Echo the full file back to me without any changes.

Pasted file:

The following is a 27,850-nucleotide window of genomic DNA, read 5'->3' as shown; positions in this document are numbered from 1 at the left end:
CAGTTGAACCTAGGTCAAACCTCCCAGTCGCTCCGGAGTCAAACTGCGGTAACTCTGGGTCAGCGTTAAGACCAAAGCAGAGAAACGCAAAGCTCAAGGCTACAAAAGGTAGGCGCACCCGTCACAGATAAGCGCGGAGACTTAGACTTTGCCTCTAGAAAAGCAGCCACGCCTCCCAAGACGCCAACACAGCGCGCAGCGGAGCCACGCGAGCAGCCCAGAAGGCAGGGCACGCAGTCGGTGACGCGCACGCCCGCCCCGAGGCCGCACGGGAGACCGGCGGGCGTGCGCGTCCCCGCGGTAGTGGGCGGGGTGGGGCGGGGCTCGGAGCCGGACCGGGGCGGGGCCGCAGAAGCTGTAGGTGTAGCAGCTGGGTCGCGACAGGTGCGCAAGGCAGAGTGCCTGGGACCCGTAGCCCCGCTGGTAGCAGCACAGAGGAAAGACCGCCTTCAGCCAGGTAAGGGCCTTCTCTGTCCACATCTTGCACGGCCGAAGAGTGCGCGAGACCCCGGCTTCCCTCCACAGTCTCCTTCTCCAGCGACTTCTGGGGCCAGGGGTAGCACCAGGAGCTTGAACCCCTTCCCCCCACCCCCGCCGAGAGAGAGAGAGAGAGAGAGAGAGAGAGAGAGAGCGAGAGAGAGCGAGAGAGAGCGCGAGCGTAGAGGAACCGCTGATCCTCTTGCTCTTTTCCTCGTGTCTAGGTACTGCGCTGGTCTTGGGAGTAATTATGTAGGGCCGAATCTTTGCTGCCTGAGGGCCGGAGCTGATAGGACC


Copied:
The following is a 27,850-nucleotide window of genomic DNA, read 5'->3' as shown; positions in this document are numbered from 1 at the left end:
CAGTTGAACCTAGGTCAAACCTCCCAGTCGCTCCGGAGTCAAACTGCGGTAACTCTGGGTCAGCGTTAAGACCAAAGCAGAGAAACGCAAAGCTCAAGGCTACAAAAGGTAGGCGCACCCGTCACAGATAAGCGCGGAGACTTAGACTTTGCCTCTAGAAAAGCAGCCACGCCTCCCAAGACGCCAACACAGCGCGCAGCGGAGCCACGCGAGCAGCCCAGAAGGCAGGGCACGCAGTCGGTGACGCGCACGCCCGCCCCGAGGCCGCACGGGAGACCGGCGGGCGTGCGCGTCCCCGCGGTAGTGGGCGGGGTGGGGCGGGGCTCGGAGCCGGACCGGGGCGGGGCCGCAGAAGCTGTAGGTGTAGCAGCTGGGTCGCGACAGGTGCGCAAGGCAGAGTGCCTGGGACCCGTAGCCCCGCTGGTAGCAGCACAGAGGAAAGACCGCCTTCAGCCAGGTAAGGGCCTTCTCTGTCCACATCTTGCACGGCCGAAGAGTGCGCGAGACCCCGGCTTCCCTCCACAGTCTCCTTCTCCAGCGACTTCTGGGGCCAGGGGTAGCACCAGGAGCTTGAACCCCTTCCCCCCACCCCCGCCGAGAGAGAGAGAGAGAGAGAGAGAGAGAGAGAGAGCGAGAGAGAGCGAGAGAGAGCGCGAGCGTAGAGGAACCGCTGATCCTCTTGCTCTTTTCCTCGTGTCTAGGTACTGCGCTGGTCTTGGGAGTAATTATGTAGGGCCGAATCTTTGCTGCCTGAGGGCCGGAGCTGATAGGACC